PRESS RELEASE: Life science marketing communications agency BioStrata has announced a series of new appointments this quarter, as part of its ongoing strategy to further develop its specialist services across public relations and inbound marketing. All five new hires will be based out of BioStrata’s UK headquarters in Cambridge, although its team also spans North America and mainland Europe.
In the spirit of winter cheer, here’s a present to unwrap from BioStrata: seven of the most interesting, quirky or instrumental life scientific advances we read about during the month of December. That’s two more stories than we usually include in our monthly ‘so much science' blog!
As always, our selection was chosen to help you keep up with breakthroughs in the life sciences at one of the busiest times of the year. From new nanotweezers to fresh hopes for heart transplants, there’s plenty to be thankful for this holiday season.
BioBeat is a collaborative innovation platform fostering partnerships between scientists, entrepreneurs and investors. On 15 November we attended BioBeat’s annual summit in the inspiring surroundings of the Wellcome Genome Campus (WGC). Exploring the theme of ‘disrupting biodata healthcare’, the summit brought together thought leaders from across the life science industry to discuss how the convergence of data and biology generates new business opportunities in the life science and healthcare industries. The summit proved to be a popular and successful event—so we’ve put together our highlights for you to enjoy.
As November rolled in, the nights got shorter, the days colder and the rise of the winter cold began. It’s perhaps reassuring then that the month saw so many breakthroughs in infectious disease research. Since we understand how hard it can be to keep up with science’s ever-accelerating cutting edge, we’ve compiled our favourite stories from November, including the most exciting ones from the world of infectious diseases!
Nobel prize season is just behind us, which means the incredible work of the very best and brightest scientific minds has been duly celebrated. This year’s notable winners include Donna Strickland, who earned widespread media attention for becoming the first female winner of the Physics prize for 55 years. She shared half of the prize with Gérard Mourou for their ground-breaking work on pulse lasers back in the 80s, which paved the way for modern laser eye surgery techniques. These awards got us thinking about some other remarkable science that has been celebrated this year—remarkable for other reasons, perhaps…
With gerbils that can actually ‘hear’ light, and mice reared from same-sex parents, October really was a month where science fiction became science fact! As former scientists ourselves, we know how hard it can be to keep up to date with science's many breakthroughs whilst still creating your own. To help, we’ve broken down October’s highlights. Read on to answer that question we know you’ve always had about elephants…
BioBeat is a collaborative innovation platform encouraging partnerships between scientists, entrepreneurs and investors, with the aim of driving forward discovery and development. Successful innovation in biotechnology is increasingly achieved through collaborations in which different groups are brought together to kindle new ideas and inspire novel approaches. Fostering such partnerships will ultimately result in a greater benefit to health, stronger business growth and faster scientific advancement.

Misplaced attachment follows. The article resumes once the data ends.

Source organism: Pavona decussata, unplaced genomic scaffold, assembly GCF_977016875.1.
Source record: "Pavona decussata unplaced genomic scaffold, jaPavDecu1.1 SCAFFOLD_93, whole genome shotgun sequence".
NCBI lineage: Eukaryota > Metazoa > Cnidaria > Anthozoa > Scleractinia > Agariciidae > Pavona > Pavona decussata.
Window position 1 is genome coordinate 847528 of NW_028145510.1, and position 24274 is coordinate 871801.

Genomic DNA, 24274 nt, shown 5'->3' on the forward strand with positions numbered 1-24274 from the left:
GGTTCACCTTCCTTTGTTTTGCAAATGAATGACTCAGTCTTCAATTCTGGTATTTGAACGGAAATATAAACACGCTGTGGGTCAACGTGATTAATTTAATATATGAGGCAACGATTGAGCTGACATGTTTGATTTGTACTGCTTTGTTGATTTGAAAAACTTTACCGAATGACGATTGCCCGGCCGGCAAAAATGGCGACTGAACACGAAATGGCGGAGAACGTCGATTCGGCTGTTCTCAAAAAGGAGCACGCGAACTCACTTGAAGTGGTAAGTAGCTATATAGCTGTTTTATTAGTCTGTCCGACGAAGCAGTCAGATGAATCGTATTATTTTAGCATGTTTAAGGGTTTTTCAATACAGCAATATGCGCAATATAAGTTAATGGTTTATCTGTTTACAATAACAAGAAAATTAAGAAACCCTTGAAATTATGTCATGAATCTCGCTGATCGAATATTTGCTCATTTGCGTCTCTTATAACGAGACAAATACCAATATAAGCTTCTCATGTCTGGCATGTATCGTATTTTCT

September’s been a truly exciting month, with breakthroughs in everything from robotics to dinosaur evolution! As the end-of-year rush begins, we know things can start to pile up, and so we’ve rounded up our favourite science stories from last month, so you don’t have to! Why don’t you grab a cup of tea or coffee, escape the cold, and catch up on last month’s science highlights? This time, things are getting a little spooky…
Life after university… it's a challenge every graduate has to face! And something that really sneaks up on you as you approach the end of your bachelor’s, master’s or doctorate degree. After all, choosing the right vocation is a big step, and a predicament we all face at the end of our studies. It’s certainly something I experienced at the end of my PhD.
At that point, all I knew was that I loved science and wanted it to be the basis of my career, but I did not see myself becoming a lab-based scientist in either industry or academia.
So, I asked myself, "what are my options? What’s out there for someone who wants to apply their scientific knowledge and skill, but perhaps not in the lab?" From a kaleidoscope of advice, thoughts and feedback, I whittled down my focus to specific areas within the commercial side of the life science industry.
At some point in their career, every scientist must decide whether to continue in academia, or to step outside the confines of the lab and make a scientific difference in another role. For me, when I finished my PhD, I knew that I'd completed my academic journey, and wanted to use the skills I had developed in another environment.
A career in science writing had always appealed to me, as learning and communicating about new and exciting science was my favourite thing about my studies. However, I had many questions about what being a science writer would actually involve, and wanted to know if I had the right skillset and experience to become one.
Since I joined life science marketing specialists BioStrata, I’ve been lucky enough to learn about a wide range of interesting scientific topics (and I get to tell the world about it every day through my writing). This experience hopefully also puts me in a more-informed position to answer some of the questions I had before I started down this career path. So, if you’re thinking about a science writing career, I hope this blog will help clear up some queries that you may have!